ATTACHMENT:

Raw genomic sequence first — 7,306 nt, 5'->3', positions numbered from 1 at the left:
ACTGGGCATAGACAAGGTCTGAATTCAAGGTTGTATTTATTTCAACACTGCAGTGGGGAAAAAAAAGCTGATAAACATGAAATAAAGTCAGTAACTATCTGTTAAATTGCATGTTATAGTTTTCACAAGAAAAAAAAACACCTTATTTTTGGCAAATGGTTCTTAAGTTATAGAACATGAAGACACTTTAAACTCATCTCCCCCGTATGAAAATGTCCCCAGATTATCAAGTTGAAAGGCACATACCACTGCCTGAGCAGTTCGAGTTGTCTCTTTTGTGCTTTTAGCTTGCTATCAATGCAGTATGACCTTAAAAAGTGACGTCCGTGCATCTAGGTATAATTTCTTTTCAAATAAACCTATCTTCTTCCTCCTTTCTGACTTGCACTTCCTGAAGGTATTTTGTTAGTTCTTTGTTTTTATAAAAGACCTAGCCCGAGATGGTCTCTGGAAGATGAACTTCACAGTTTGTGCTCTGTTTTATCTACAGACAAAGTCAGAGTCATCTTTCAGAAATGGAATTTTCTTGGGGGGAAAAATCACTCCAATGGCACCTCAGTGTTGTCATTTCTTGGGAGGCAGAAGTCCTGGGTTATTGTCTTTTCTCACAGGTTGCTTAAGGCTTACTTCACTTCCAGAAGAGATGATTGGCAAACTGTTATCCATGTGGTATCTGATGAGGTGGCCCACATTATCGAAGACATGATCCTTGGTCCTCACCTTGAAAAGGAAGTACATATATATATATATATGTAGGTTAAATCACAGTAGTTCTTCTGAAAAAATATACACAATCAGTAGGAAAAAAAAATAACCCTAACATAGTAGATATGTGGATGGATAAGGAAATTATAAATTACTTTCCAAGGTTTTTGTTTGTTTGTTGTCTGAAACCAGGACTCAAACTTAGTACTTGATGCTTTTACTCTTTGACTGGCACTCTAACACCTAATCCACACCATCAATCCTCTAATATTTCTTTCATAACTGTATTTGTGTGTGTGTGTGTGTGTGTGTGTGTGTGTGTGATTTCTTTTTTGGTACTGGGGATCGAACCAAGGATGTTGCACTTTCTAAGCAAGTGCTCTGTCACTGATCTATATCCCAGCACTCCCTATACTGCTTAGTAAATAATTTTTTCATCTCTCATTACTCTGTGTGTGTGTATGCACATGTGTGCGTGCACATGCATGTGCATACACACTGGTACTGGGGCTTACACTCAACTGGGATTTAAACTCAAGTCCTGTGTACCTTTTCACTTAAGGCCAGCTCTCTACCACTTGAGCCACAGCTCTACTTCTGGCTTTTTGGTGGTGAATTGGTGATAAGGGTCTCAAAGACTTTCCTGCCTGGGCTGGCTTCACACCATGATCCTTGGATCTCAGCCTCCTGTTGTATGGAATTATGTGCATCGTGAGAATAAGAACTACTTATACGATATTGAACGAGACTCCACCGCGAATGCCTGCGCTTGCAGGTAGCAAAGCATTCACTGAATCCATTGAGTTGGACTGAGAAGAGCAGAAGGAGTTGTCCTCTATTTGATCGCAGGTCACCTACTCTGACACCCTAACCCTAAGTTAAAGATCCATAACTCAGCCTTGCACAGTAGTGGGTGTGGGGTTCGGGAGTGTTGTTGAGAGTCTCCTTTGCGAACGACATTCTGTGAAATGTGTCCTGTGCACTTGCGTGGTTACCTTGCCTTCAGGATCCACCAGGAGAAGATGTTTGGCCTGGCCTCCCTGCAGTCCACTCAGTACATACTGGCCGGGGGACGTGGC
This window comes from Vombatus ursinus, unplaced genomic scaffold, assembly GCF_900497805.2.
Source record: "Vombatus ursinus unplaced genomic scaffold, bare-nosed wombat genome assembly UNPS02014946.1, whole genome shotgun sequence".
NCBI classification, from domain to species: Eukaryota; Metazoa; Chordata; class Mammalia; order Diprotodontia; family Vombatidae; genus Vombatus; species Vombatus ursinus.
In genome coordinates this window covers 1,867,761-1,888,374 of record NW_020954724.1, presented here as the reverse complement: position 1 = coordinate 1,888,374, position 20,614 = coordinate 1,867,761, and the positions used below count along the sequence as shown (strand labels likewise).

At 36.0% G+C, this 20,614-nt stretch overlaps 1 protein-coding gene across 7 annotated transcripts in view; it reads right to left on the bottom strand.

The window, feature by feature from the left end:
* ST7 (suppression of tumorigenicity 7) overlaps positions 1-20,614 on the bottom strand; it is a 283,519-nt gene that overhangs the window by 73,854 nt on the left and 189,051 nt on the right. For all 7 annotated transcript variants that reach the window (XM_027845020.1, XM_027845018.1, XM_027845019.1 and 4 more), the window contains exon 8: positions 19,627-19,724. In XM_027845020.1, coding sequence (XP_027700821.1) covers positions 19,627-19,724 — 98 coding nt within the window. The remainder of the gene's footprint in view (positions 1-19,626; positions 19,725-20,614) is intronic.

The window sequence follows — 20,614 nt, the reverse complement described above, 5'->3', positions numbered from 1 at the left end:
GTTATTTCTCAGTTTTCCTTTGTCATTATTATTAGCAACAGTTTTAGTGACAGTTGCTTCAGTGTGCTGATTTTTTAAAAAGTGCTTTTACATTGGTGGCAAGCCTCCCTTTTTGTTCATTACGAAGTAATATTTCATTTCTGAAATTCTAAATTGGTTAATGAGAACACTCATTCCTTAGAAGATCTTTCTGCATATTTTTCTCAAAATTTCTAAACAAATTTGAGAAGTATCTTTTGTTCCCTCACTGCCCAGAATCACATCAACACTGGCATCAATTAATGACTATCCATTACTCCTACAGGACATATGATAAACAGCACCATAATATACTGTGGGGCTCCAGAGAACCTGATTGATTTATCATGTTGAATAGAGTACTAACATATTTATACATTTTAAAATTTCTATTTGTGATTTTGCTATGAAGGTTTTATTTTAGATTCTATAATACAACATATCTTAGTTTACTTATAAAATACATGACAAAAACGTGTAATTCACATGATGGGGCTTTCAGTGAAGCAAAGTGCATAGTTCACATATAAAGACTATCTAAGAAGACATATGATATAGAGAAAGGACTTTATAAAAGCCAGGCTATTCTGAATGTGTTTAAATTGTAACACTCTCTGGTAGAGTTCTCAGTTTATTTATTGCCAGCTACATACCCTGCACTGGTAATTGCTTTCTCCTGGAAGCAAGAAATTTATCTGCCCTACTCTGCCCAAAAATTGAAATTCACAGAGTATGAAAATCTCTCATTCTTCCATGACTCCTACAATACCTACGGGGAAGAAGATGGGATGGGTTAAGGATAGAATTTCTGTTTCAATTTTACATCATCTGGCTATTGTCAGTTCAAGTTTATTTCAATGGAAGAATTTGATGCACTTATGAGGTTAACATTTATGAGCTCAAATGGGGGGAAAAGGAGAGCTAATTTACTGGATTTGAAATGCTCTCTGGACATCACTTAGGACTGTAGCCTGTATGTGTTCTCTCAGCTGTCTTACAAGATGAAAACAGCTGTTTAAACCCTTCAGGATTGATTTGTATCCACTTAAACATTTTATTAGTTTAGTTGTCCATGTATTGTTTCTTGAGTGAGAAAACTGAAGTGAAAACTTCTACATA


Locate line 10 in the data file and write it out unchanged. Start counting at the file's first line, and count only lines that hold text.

The window sequence follows — 20,614 nt, the reverse complement described above, 5'->3', positions numbered from 1 at the left end: